One may learn to guess from the eyes
of the various people one meets in the times to claim their own through humilworld which of them have kept the path ity, and the world loses them. Yes, it open, which have neglected it, which is even so bad as that; the world, which alas ! have lost it utterly. The tell-tale has need of them, every one, loses them expressions range all the way from a and suffers. That they lose themselves clear shining of peace and humor to a is sad enough ; but that the world and haunting tragic restlessness, or, worse, a their fellow-men lose them is downright lethargy. There are
not many—sad. sin on their part. What sort of children truth to tell—who seem to follow the demands the world, human lives of what path every day. Yet there are some nature ? Faint and trickling, muddy and such people. The writer once stood dull ? Away with them! No; give her beside a woman whose notable kindness joyous lives, springing each day from of heart brought her friends daily to lean the primal source, welling anew from the upon her, and heard her instantly refuse infinite, touched by the angel of peace. a sufficiently simple office of philan- Only such vigorous lives as these can do thropy.
her work for her. Why would you not do it?” he ven- We have an abiding conviction that tured to ask, when the baffled advocate joy was meant for the children of men, had departed, and he stood alone again joy and peace, even here and now. with his friend.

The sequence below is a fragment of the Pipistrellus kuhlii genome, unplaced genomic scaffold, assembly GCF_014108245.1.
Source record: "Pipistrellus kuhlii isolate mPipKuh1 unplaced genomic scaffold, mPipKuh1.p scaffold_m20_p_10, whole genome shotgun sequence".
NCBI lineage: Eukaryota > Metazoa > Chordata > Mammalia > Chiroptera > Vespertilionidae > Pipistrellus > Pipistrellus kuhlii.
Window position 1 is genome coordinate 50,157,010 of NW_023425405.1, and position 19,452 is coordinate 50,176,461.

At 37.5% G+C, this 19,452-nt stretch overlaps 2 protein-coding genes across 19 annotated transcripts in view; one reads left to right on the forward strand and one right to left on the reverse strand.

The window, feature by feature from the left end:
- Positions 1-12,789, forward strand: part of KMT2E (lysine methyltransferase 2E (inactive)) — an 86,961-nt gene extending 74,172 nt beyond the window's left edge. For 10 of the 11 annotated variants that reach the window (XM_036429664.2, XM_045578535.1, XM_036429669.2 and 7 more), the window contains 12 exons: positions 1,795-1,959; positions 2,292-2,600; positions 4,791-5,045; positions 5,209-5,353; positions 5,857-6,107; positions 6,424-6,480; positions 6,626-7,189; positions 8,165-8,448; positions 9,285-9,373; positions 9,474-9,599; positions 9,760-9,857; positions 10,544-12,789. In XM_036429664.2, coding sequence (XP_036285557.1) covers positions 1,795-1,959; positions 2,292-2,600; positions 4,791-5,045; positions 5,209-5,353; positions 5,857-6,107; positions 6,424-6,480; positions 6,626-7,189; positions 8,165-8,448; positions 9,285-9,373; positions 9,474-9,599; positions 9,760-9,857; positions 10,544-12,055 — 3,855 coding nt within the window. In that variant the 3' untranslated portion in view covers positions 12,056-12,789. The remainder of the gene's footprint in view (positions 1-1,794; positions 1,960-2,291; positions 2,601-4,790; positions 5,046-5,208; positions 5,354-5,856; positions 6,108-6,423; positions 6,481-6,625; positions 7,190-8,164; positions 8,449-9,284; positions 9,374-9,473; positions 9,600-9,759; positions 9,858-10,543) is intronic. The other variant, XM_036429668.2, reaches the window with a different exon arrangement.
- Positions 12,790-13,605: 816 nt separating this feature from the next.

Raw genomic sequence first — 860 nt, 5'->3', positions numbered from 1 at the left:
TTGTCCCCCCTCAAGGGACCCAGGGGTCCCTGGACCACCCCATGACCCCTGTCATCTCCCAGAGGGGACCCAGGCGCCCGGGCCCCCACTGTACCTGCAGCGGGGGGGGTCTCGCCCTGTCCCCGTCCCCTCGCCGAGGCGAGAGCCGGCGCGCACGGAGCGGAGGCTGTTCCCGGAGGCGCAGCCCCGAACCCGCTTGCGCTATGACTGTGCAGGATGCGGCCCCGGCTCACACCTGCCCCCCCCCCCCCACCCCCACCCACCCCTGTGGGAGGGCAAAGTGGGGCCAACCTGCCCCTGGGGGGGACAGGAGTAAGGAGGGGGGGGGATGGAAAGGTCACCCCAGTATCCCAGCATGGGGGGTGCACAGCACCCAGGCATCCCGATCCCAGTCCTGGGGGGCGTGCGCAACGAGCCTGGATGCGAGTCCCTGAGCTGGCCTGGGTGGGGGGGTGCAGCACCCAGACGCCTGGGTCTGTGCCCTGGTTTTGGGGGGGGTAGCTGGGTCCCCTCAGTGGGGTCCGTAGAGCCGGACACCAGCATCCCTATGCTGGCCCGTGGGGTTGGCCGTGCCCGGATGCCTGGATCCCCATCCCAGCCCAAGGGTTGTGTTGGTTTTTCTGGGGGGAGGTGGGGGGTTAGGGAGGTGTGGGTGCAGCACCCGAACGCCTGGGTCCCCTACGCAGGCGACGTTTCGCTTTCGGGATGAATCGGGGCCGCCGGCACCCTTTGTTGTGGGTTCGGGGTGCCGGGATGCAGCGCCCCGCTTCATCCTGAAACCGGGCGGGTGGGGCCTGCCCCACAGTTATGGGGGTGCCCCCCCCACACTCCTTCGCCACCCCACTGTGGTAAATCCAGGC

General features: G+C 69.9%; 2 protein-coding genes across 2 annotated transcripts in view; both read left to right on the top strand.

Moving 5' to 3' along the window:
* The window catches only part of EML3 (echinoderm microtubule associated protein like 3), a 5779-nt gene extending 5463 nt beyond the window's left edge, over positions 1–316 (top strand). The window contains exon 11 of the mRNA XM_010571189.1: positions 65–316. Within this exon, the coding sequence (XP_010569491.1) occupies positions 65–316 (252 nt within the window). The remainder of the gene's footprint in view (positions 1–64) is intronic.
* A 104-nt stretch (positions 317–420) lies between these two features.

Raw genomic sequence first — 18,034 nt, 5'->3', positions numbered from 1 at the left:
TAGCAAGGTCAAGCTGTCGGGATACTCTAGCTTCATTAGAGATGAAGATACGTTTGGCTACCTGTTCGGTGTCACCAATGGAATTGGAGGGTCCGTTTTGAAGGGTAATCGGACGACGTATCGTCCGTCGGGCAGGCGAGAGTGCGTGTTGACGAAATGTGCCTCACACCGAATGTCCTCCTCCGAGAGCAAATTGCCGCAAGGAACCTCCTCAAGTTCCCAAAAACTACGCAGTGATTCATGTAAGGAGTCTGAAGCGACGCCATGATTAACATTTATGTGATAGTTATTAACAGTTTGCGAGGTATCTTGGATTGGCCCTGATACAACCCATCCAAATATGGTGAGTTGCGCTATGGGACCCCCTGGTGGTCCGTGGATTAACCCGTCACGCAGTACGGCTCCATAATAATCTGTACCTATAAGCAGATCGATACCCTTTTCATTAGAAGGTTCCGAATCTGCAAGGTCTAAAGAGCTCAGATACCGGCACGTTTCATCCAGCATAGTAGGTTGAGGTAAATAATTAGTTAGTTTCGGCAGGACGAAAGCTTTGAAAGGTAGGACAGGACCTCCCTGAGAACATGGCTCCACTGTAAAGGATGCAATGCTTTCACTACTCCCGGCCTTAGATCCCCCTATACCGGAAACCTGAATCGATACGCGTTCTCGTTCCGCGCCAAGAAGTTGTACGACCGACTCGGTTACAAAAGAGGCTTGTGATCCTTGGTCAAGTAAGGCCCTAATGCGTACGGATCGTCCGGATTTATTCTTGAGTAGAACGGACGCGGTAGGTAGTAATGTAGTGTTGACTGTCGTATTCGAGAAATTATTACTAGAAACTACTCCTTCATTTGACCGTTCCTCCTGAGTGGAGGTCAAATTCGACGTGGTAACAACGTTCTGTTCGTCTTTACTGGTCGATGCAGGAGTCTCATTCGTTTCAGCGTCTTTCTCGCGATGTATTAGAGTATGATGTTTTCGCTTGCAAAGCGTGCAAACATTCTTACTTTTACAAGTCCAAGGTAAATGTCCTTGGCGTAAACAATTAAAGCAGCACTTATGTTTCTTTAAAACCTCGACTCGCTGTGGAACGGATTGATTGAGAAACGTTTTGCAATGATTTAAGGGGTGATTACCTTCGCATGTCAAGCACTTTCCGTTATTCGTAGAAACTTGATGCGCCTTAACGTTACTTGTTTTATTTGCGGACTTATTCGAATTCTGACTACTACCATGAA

Eternity will be no more begun when we She regarded him with her clear eyes are dead than it is at this moment; why, a moment, hesitated, then smiled and then, do we insist on postponing our answered:
eternal advantages? The way to our joy “Well, yes, I will tell you. I have and our peace is more simple than any found that I cannot do work like that; trouble of which we complain, and lies it cuts me off from my springs.”
close at hand: Only to be true to ourIt seems that the poor vexed earth selves, to hark us back to our springs must be glad if all her children would of life, and then to go bravely down thus relieve her of their insistent pres- through the world, doing our work well. ence awhile during each strenuous day. The primal secret is our own, but we Of doing and doing there is no end, of interpret it to the world in daily parable. planning and hoping and striving ; but of simple being there is not enough always to keep the mill-wheels in motion and bear the ships to the sea.